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Wednesday, 22 September 2010

red Ed and paper power

I saw a very worrying article in the FT blog.
Tabloids salivate at prospect of “Red Ed” in charge
Ed Miliband would "be easy to caricature as “Red Ed”, slave to the unions and champion of unreconstructed lefty-ism".
and
"Another tabloid hack told me weeks ago that Ed had tacked wildly to the left with his socialist policy agenda. Such as what, I asked? “Well, I don’t really know,” he admitted. “Does it matter?” Such is the reality of the Westminster village."

very worrying, and if the following policy positions are taken into account too:
"It may also be rather unfair given that on some issues there isn’t an obvious difference between the brothers.

For example David wants a higher banking tax, a high pay commission, a mansion tax and so on. Where he has set out a different stall is a] his more middle-ground rhetoric, b] his refusal to promise to joining anti-cuts rallies c] his refusal to apologise for Iraq d] his more firm commitment to Alistair Darling’s deficit reduction programme and e] his sticking to New Labour’s (not very liberal) policies on CCTV, ID cards and so on.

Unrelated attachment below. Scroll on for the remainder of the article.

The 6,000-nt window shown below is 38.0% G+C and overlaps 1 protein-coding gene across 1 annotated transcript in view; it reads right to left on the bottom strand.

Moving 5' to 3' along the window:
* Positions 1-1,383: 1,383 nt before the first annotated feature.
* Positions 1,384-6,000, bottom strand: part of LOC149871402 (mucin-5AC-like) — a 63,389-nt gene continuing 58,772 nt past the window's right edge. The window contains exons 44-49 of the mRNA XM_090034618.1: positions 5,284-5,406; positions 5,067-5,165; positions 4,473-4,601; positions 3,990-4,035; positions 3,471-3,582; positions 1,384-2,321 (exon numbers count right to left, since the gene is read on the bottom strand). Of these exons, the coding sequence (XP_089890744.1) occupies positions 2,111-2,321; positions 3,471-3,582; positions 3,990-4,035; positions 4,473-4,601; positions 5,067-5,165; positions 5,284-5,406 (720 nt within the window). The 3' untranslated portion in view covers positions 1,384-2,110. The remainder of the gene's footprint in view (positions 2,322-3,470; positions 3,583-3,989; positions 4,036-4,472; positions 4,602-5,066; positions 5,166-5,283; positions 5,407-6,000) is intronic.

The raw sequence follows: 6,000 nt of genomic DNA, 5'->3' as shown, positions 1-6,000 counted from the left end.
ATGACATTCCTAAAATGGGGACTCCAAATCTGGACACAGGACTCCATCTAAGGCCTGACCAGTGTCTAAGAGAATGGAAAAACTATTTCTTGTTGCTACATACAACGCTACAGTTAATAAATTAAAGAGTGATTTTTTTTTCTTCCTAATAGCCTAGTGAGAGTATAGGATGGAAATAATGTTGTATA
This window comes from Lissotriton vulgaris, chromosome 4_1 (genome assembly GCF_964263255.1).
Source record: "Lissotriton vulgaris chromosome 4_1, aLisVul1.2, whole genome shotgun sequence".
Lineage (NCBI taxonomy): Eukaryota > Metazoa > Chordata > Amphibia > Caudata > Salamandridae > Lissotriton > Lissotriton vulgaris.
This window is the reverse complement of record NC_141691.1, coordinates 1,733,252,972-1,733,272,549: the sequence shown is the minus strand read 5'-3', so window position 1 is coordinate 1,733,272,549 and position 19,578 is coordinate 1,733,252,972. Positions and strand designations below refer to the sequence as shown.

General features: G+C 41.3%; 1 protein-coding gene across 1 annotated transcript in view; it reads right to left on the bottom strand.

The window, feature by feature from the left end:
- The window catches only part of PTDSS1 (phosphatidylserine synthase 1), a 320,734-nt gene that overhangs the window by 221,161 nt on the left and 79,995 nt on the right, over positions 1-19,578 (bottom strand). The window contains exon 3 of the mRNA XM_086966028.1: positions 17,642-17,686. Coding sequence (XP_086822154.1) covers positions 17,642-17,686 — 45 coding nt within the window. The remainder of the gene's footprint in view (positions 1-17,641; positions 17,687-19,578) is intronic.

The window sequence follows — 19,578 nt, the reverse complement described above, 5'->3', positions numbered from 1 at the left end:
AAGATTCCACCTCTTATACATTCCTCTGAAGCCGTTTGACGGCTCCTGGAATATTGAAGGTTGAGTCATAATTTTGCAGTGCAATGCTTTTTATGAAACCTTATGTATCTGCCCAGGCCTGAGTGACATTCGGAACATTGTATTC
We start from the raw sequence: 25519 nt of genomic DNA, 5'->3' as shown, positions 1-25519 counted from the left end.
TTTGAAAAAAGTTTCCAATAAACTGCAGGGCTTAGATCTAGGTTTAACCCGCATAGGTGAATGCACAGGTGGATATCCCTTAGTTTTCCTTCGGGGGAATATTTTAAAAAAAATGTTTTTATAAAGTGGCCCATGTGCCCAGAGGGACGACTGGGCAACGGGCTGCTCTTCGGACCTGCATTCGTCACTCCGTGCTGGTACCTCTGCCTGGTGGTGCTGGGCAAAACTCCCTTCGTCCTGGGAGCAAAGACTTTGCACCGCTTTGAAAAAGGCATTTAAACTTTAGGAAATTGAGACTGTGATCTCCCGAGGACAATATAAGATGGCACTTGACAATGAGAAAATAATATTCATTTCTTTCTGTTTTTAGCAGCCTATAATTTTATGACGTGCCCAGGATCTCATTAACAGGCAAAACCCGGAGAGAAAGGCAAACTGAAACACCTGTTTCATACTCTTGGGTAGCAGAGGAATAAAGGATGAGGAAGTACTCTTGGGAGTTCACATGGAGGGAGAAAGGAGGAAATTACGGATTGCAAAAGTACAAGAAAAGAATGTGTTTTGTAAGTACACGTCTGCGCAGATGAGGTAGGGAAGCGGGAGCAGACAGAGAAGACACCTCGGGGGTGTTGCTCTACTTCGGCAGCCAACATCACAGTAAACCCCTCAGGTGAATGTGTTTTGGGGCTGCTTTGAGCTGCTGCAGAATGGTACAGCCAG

Both brothers are committed to the central principles of union rights, a distributive tax system and a fiscal tightening which falls far short of the coalition’s plan.
Further UPDATE (3pm): Friends of Ed Miliband point out that he doesn’t back his brother’s mansion tax nor his tax on private schooling."

so is David in fact to the left of Ed on policy?
i've been thinking for a while that i went for the wrong Miliband.

a mate of mine and i were discussing this over beer the other day and he's worried that Ed M could be characterised as Red Ed. i've heard people talking about him as a Benn-ite, which is rubbish but the fact people are talking about it is worrying from a truth point of view

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